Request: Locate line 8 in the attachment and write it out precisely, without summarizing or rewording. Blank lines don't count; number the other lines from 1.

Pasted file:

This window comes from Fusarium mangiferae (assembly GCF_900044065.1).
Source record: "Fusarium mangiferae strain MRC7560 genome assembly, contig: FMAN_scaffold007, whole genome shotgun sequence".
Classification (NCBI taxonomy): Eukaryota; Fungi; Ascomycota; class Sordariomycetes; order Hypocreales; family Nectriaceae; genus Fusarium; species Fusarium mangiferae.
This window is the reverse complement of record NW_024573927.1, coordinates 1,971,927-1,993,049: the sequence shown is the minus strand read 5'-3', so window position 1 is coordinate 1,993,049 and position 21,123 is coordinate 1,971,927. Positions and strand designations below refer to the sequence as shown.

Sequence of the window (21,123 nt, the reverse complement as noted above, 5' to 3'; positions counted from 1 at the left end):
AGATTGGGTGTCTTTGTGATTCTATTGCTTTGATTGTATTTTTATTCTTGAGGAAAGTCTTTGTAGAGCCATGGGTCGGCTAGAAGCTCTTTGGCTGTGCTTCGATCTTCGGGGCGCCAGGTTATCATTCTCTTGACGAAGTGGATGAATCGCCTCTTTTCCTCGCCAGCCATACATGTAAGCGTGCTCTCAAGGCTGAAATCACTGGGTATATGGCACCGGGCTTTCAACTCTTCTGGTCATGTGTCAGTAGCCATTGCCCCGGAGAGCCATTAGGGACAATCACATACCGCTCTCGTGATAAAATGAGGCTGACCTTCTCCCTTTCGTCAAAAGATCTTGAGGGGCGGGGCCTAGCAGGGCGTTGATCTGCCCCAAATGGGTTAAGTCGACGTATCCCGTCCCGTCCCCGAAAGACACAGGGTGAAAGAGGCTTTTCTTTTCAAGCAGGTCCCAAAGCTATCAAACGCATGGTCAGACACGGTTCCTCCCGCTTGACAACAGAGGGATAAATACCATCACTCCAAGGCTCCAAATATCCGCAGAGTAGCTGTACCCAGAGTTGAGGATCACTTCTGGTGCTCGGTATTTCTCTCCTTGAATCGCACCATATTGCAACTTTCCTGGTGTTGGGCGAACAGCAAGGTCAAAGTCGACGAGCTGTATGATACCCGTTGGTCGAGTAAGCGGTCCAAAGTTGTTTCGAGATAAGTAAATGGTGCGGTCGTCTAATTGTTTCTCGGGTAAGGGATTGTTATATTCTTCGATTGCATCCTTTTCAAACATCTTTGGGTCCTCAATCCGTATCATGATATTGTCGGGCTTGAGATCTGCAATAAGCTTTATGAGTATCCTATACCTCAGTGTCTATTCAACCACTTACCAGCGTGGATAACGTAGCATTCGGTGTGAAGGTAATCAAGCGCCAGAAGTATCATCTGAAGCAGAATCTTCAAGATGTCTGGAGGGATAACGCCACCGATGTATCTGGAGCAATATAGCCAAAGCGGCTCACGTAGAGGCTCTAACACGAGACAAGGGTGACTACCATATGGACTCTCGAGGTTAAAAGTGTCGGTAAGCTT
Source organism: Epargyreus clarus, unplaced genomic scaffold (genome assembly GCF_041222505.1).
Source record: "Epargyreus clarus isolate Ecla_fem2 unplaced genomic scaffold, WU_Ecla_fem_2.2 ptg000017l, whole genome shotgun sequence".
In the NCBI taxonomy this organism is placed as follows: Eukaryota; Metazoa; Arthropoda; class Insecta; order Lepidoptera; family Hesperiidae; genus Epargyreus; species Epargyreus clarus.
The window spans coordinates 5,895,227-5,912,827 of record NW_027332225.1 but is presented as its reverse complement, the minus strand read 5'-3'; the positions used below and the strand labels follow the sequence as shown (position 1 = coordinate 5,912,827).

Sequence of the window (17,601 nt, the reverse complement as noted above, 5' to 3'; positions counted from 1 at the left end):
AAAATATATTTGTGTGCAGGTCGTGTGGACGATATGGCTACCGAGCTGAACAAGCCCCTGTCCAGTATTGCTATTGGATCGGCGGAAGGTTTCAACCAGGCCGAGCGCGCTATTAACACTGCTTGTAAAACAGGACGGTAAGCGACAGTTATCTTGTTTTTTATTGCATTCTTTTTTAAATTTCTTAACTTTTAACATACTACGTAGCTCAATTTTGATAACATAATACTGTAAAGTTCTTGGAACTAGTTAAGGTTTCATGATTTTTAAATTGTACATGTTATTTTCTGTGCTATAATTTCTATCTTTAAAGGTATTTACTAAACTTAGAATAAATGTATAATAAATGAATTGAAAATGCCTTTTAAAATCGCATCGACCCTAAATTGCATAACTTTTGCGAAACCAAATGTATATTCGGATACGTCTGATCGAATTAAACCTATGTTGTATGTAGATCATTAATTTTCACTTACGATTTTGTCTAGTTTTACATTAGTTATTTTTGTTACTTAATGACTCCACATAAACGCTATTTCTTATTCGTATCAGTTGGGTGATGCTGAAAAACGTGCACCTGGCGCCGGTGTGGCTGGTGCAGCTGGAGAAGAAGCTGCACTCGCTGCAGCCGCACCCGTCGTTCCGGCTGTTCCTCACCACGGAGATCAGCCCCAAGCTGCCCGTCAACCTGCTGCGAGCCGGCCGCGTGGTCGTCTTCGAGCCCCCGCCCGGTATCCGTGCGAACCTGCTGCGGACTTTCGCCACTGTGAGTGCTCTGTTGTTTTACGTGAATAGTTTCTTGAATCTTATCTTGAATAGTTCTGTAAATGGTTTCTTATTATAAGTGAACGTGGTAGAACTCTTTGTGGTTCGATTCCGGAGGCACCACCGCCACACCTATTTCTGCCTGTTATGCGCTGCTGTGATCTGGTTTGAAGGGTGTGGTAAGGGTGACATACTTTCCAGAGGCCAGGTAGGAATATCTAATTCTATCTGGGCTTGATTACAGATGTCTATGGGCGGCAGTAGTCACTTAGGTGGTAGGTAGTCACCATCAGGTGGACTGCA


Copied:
Source record: "Epargyreus clarus isolate Ecla_fem2 unplaced genomic scaffold, WU_Ecla_fem_2.2 ptg000017l, whole genome shotgun sequence".